How can any discussion of detective fiction that claims "it all started" with Raymond Chandler proceed with even a modicum of credibility and not even mention Dashiell Hammett? Championing Chandler without referencing Hammett is the literary equivalent of stating that Raymond Carver "invented" minimalism, forgetting completely about a man named Ernest Hemingway. Reasonable people can argue the relative merits of both sets of writers, but one cannot credibly argue on any level that Hammett and Hemingway should not be included in the discussion.
Furthermore, Yagoda gratuitously includes Elmore Leonard in his discussion (apparently because he doesn't think much of him), claiming that his main characters are serialized enough to warrant inclusion. But if you are going to include Leonard, then I think you have to include George V. Higgins and, particularly, James Ellroy, both of whom are far superior writers than virtually everyone on Yagoda's hit list. Higgins' first novel, "The Friends of Eddie Coyle," can stand "toe to toe" -- to steal Hemingway's favorite comparative metaphor -- with anything Macdonald or Chandler wrote.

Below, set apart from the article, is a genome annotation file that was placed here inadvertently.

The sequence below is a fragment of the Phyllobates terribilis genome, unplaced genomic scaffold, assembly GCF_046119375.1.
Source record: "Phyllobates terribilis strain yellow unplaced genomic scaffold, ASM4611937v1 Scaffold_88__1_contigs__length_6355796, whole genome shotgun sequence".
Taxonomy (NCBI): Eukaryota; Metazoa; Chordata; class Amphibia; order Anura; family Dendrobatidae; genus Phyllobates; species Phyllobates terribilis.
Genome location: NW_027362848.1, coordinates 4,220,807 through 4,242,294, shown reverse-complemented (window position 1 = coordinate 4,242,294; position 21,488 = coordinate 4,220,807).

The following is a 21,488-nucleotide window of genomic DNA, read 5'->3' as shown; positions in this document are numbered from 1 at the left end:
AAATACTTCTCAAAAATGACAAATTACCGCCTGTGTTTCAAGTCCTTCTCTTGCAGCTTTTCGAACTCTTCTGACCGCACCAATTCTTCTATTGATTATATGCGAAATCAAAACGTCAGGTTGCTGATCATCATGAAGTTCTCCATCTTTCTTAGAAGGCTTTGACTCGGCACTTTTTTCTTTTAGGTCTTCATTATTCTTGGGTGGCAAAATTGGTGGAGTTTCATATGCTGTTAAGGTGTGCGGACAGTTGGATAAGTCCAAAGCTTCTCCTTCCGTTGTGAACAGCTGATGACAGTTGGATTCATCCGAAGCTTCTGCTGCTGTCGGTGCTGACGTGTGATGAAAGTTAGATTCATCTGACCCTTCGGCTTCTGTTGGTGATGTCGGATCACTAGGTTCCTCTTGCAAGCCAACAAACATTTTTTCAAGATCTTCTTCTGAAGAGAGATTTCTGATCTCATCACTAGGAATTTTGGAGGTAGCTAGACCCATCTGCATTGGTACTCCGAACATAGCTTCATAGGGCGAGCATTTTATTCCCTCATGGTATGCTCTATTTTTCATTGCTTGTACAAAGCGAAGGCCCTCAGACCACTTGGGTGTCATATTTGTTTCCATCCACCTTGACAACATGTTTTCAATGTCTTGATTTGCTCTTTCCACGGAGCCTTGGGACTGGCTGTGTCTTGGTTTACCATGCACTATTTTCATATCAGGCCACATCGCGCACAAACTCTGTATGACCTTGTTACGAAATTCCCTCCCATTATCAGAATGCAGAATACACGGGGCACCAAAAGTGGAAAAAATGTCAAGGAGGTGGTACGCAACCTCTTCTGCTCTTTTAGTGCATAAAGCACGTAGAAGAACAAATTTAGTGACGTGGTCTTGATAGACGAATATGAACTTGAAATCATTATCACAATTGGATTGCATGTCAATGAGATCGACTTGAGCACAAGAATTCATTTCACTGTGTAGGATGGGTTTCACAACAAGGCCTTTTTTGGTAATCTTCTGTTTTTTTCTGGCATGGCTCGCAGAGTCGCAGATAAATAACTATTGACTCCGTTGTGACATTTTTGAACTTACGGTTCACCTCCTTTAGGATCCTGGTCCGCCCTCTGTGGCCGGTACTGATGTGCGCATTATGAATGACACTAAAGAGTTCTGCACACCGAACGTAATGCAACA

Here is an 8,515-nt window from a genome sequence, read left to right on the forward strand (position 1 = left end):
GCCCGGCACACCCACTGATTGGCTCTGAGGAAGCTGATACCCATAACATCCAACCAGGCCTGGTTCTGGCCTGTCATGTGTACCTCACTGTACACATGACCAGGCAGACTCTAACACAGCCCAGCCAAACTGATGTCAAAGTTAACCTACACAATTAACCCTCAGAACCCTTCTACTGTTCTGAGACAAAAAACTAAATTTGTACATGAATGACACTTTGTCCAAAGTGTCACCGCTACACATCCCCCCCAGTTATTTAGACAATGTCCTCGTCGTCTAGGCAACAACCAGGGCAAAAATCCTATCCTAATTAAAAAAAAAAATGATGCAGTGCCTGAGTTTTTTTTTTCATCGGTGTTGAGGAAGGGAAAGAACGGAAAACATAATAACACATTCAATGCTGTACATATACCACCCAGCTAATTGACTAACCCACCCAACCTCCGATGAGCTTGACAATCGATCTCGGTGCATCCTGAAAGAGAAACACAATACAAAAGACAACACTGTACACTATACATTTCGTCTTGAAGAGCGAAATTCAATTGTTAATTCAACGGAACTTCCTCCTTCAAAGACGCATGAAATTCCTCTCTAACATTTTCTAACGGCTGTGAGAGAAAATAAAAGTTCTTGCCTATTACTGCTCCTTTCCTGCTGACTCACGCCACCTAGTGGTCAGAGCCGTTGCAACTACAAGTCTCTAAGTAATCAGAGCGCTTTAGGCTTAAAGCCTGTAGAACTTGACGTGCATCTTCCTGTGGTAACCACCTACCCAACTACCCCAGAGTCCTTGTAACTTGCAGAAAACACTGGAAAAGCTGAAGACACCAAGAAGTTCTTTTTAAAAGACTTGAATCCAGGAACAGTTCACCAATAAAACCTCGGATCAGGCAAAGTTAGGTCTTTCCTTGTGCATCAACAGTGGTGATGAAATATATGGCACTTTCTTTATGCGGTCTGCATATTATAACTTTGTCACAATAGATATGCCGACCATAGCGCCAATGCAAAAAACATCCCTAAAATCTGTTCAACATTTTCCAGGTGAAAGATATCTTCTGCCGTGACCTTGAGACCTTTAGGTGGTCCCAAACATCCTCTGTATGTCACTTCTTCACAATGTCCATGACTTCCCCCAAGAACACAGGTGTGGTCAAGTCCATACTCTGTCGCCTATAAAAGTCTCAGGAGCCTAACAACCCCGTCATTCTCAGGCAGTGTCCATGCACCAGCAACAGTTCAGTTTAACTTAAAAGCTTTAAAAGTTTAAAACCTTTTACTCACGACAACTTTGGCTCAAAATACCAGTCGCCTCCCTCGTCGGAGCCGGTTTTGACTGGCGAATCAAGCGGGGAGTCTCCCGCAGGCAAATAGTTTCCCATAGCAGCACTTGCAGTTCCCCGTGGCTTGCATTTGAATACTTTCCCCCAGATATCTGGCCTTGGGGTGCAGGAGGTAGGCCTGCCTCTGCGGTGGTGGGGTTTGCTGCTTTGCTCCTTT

Lastly, how can Yagoda claim to "have read them all" and not mention Walter Mosley? So by omission, Yagoda lumps Ellroy, Mosley and Higgins in with Robert Parker and Michael Connelly? Come on. As we've seen with our current administration, credibility is diminished exponentially when facts that don't fit your thesis are simply omitted.
-- Robert Haswell
I cannot believe that Ben Yagoda's article stating that "the American detective novel ... is devoid of creative or artistic interest" is on the same site that features Charles Taylor, who is the only writer I see these days that has any interest in elevating the modern mystery novel from the realm of fiction to that of literature. I have loved Taylor's interviews with Val McDermid and essays on the merits of the modern mystery, but reading Yagoda's excellent article I couldn't help wondering: If Yagoda and Taylor ever see each other at a bar or in the Salon offices, are they going to fistfight?